as 10 grams. Primocane berries average 7.3 grams. Prime-Ark® Horizon berries have
good flavor with light aromatics, though they can be tart, especially when floricane
yields are high.
Postharvest storage for seven days has been comparable to Prime Ark® 45 for reversion,
a postharvest disorder in which black drupelets revert from fully black to a reddish
color, Clark said. The berries retain excellent firmness. Leakage and decay are minimal,
measuring among the best in the Arkansas program.
Prime-Ark® Horizon plants have shown good health, except when floricane yields were
excessive. Clark said he observed no orange rust or anthracnose on the plants, and
they showed very little winter damage in temperatures down to 1 degree Fahrenheit.
More information about Prime-Ark® Horizon is available online: http://bit.ly/PA-HorizonFlyer.
Prime-Ark® Horizon is available for licensing to propagators. Contact Cheryl Nimmo
for licensing information at 479-575-3953 or by email at firstname.lastname@example.org.
Clark said he and breeding colleague Margaret Worthington, assistant professor of
horticulture, have more exciting primocane and floricane blackberries in the pipeline
as they continue to develop improved varieties.
To learn more about the Arkansas Agricultural Experiment Station fruit breeding program,
visit the program’s website: https://aaes.uark.edu/fruit-breeding/
To learn more about Division of Agriculture research, visit the Arkansas Agricultural
Experiment Station website: https://aaes.uark.edu. Follow us on Twitter at @ArkAgResearch and Instagram at ArkAgResearch.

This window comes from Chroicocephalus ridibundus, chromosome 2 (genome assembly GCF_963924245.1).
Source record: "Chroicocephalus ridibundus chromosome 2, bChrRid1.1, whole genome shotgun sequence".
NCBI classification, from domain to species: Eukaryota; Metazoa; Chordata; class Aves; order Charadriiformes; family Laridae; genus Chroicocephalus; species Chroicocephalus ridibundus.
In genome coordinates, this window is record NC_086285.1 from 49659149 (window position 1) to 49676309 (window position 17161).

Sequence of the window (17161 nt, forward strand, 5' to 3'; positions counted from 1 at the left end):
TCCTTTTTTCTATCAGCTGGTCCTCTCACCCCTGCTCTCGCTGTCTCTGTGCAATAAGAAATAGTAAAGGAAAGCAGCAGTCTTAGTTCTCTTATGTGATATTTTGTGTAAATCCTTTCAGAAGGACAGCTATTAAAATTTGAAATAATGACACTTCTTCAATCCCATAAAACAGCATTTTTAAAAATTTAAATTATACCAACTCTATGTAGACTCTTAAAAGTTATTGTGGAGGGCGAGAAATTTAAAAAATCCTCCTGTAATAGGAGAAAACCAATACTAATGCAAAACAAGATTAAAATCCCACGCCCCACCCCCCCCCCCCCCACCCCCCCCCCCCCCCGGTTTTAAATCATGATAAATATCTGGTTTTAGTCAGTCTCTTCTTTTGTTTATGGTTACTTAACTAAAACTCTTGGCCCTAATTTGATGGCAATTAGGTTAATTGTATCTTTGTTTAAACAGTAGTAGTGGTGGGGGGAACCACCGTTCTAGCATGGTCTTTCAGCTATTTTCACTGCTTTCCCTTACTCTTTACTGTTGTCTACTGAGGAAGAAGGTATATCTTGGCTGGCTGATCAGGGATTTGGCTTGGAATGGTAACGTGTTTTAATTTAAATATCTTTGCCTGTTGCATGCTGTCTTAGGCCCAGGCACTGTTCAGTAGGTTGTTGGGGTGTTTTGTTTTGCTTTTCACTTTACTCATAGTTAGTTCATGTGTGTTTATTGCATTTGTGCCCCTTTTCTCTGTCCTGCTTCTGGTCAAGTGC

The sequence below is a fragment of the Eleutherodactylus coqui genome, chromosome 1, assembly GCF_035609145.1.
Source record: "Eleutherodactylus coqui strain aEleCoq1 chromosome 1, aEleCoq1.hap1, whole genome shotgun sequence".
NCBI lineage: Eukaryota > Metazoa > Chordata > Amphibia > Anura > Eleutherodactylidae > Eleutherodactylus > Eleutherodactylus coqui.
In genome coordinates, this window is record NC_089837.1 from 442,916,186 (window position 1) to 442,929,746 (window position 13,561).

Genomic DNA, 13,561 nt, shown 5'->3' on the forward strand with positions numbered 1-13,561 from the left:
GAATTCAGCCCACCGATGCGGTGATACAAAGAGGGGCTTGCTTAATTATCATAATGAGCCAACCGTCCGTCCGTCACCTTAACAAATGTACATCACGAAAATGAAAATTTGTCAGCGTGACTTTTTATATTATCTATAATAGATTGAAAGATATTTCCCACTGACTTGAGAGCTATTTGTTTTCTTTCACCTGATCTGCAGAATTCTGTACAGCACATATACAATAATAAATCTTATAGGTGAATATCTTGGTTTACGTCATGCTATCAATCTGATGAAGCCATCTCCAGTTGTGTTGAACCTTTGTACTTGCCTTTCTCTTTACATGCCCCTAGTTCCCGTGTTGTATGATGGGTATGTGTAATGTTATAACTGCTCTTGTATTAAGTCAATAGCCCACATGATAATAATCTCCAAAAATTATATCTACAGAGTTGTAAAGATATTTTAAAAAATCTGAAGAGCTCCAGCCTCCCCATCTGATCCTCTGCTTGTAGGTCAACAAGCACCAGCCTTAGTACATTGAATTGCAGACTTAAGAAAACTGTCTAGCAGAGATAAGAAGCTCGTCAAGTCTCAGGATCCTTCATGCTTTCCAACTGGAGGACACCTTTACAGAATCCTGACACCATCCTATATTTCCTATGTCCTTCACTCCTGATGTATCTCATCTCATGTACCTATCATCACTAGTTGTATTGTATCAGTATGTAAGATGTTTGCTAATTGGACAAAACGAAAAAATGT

About the Division of Agriculture
The University of Arkansas System Division of Agriculture’s mission is to strengthen
agriculture, communities, and families by connecting trusted research to the adoption
of best practices. Through the Agricultural Experiment Station and the Cooperative
Extension Service, the Division of Agriculture conducts research and extension work
within the nation’s historic land grant education system.
The Division of Agriculture is one of 20 entities within the University of Arkansas
System. It has offices in all 75 counties in Arkansas and faculty on five system campuses.
The University of Arkansas System Division of Agriculture offers all its Extension
and Research programs and services without regard to race, color, sex, gender identity,
sexual orientation, national origin, religion, age, disability, marital or veteran
status, genetic information, or any other legally protected status, and is an Affirmative
Action/Equal Opportunity Employer.
Media Contact: Fred MillerU of A System Division of AgricultureArkansas Agricultural Experiment Station(479) email@example.com